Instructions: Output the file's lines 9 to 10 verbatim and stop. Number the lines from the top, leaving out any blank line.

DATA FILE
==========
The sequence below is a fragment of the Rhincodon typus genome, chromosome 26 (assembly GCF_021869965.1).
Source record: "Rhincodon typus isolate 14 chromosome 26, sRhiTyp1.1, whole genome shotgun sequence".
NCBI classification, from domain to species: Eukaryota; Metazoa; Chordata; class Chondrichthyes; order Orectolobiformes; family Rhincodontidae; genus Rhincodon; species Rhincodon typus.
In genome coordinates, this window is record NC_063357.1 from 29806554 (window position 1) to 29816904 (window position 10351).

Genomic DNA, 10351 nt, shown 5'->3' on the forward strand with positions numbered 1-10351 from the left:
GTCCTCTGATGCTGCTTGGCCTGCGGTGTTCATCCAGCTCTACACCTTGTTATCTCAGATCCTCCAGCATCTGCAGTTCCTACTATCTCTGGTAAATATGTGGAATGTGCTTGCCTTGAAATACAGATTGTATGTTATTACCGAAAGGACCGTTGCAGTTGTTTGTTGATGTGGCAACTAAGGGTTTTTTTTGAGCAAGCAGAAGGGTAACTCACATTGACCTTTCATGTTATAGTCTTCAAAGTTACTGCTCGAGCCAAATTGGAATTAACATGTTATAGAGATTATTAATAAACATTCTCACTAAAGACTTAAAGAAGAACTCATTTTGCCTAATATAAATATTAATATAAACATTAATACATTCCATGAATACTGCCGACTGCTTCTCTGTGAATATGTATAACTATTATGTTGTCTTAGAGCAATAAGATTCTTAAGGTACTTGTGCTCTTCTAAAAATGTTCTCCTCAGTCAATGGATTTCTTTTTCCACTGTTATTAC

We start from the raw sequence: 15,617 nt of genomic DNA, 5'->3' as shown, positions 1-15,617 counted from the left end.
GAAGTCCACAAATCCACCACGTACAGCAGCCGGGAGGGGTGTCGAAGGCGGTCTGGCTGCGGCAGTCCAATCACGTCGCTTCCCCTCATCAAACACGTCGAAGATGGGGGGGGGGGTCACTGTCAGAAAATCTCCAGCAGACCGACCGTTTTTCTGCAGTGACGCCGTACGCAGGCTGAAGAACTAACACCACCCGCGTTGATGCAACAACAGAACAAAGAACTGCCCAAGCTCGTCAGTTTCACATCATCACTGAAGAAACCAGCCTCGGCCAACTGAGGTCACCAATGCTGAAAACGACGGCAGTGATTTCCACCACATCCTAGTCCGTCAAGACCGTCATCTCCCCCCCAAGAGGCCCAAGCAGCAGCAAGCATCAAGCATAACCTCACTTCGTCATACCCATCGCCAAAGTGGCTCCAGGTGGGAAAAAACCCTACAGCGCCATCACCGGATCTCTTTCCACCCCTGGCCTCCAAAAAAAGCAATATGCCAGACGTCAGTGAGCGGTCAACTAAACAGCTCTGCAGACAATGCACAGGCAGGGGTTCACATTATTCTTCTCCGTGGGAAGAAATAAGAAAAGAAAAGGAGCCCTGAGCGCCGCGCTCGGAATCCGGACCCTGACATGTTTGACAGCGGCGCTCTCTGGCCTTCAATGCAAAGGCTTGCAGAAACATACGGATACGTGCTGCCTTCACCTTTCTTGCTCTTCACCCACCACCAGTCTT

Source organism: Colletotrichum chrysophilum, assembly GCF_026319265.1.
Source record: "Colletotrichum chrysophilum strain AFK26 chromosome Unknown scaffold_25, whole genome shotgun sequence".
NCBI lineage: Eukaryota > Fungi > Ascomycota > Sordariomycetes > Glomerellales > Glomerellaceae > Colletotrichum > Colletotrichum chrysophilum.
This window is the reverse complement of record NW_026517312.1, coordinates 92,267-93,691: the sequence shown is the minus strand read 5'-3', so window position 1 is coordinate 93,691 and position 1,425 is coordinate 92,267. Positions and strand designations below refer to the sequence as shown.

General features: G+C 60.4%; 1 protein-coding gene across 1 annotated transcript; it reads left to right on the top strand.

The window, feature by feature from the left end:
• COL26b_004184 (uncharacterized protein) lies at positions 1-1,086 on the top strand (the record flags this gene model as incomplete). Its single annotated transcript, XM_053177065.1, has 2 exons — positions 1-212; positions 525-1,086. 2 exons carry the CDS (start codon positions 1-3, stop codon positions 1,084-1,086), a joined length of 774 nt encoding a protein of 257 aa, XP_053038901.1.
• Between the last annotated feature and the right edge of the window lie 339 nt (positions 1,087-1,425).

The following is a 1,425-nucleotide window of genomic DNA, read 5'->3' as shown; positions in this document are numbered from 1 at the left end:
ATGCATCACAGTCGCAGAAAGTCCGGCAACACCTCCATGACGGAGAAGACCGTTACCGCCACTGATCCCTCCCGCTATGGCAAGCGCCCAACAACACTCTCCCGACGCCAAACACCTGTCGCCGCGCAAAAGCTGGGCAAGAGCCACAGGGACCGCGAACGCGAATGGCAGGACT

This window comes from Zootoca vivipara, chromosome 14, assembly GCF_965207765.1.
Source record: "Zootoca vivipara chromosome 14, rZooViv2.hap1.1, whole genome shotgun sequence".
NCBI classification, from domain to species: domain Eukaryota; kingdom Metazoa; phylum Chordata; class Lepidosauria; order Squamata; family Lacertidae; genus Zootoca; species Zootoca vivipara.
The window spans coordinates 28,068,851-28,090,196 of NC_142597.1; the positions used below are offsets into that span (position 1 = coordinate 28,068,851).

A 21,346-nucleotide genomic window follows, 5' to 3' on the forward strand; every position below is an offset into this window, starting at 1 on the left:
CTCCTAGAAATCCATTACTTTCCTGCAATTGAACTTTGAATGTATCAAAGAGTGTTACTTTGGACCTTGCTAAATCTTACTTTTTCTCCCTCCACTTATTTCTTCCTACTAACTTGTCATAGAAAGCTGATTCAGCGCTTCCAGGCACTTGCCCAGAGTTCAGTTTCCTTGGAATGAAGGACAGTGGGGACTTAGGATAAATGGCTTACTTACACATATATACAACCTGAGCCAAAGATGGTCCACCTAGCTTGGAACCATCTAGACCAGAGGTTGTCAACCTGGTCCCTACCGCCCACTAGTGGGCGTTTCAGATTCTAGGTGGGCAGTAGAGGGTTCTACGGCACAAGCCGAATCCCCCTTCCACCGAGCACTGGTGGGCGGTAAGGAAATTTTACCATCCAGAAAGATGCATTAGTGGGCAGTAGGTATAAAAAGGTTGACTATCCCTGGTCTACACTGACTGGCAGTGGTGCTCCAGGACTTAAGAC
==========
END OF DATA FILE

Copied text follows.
Source organism: Colletotrichum chrysophilum, assembly GCF_026319265.1.
Source record: "Colletotrichum chrysophilum strain AFK26 chromosome Unknown scaffold_25, whole genome shotgun sequence".